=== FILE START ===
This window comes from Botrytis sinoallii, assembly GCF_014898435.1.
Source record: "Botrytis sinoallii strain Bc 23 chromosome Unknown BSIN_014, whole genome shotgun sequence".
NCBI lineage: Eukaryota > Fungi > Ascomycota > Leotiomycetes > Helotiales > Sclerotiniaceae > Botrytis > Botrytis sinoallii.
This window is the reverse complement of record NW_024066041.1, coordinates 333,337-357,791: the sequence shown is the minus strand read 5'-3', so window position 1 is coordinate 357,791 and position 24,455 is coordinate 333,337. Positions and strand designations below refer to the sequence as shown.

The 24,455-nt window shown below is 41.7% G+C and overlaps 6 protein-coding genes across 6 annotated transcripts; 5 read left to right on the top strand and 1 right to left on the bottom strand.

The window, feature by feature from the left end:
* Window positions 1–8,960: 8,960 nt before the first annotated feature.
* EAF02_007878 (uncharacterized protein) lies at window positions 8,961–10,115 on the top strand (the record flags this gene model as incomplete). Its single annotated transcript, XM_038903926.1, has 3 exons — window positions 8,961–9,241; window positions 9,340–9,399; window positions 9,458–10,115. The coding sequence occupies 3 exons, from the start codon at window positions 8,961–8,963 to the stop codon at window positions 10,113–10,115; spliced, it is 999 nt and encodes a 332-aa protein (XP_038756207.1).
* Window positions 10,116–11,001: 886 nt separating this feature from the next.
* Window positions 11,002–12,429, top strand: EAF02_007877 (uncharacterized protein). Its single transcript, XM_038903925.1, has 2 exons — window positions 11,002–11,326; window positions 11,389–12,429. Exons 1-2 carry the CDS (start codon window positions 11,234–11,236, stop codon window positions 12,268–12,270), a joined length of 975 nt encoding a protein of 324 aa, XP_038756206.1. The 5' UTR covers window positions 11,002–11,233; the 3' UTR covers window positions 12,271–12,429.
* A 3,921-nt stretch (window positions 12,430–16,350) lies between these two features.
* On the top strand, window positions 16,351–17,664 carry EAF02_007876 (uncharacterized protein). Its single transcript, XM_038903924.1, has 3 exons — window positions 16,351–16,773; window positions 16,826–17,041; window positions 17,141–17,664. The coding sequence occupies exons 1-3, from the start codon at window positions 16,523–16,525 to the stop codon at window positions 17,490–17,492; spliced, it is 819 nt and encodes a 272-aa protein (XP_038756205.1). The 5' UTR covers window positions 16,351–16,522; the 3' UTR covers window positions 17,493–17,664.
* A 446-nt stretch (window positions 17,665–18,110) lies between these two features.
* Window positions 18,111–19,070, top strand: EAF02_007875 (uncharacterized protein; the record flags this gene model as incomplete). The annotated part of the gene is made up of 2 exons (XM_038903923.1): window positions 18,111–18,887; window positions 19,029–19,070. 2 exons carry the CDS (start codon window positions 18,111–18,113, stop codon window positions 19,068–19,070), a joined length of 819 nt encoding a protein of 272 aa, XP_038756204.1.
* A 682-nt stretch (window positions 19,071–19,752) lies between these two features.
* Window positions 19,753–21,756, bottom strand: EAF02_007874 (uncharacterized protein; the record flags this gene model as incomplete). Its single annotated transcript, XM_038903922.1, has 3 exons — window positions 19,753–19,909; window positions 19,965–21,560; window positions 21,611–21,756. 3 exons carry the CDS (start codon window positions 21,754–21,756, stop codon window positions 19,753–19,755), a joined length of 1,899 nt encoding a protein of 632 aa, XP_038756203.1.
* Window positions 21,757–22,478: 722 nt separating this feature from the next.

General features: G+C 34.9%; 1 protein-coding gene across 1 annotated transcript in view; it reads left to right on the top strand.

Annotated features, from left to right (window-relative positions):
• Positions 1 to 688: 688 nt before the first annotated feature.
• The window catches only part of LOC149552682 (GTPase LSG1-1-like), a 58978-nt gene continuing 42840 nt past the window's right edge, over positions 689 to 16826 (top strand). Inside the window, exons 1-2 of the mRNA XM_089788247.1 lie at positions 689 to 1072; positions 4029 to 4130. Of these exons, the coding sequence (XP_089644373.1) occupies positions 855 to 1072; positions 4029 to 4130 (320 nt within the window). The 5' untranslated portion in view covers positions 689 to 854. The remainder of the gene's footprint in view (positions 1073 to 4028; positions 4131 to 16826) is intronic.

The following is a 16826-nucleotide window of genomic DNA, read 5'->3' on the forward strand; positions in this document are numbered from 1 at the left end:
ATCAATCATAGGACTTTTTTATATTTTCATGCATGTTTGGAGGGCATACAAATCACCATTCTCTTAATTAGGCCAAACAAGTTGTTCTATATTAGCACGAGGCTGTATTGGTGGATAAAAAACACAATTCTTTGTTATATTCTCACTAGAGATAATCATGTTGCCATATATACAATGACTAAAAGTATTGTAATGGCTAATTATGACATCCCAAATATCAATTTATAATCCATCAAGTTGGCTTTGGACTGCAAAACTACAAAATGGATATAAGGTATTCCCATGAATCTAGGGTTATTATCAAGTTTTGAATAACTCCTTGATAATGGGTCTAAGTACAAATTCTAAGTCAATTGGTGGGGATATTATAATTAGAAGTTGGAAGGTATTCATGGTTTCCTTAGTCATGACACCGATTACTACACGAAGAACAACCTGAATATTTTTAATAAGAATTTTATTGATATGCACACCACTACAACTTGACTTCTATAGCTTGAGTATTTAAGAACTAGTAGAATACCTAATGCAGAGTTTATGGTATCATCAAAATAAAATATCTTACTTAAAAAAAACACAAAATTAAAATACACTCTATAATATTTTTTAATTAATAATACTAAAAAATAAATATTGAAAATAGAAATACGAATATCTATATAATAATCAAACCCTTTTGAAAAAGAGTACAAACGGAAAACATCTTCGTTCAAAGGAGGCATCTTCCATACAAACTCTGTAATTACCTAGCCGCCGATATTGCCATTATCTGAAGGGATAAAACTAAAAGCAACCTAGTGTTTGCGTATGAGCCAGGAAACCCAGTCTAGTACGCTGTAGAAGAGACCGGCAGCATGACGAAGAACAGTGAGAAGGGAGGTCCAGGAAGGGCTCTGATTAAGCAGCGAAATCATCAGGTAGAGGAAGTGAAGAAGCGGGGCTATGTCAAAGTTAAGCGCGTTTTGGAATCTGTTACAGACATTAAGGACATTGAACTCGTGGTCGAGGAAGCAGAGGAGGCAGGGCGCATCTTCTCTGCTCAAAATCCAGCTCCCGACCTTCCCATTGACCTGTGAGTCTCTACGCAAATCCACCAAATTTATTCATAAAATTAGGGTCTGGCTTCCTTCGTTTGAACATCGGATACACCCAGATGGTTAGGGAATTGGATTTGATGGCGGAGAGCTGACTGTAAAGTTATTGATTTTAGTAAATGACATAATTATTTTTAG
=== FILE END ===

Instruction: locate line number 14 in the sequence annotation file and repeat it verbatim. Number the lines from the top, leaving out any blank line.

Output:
* Window positions 18,111–19,070, top strand: EAF02_007875 (uncharacterized protein; the record flags this gene model as incomplete). The annotated part of the gene is made up of 2 exons (XM_038903923.1): window positions 18,111–18,887; window positions 19,029–19,070. 2 exons carry the CDS (start codon window positions 18,111–18,113, stop codon window positions 19,068–19,070), a joined length of 819 nt encoding a protein of 272 aa, XP_038756204.1.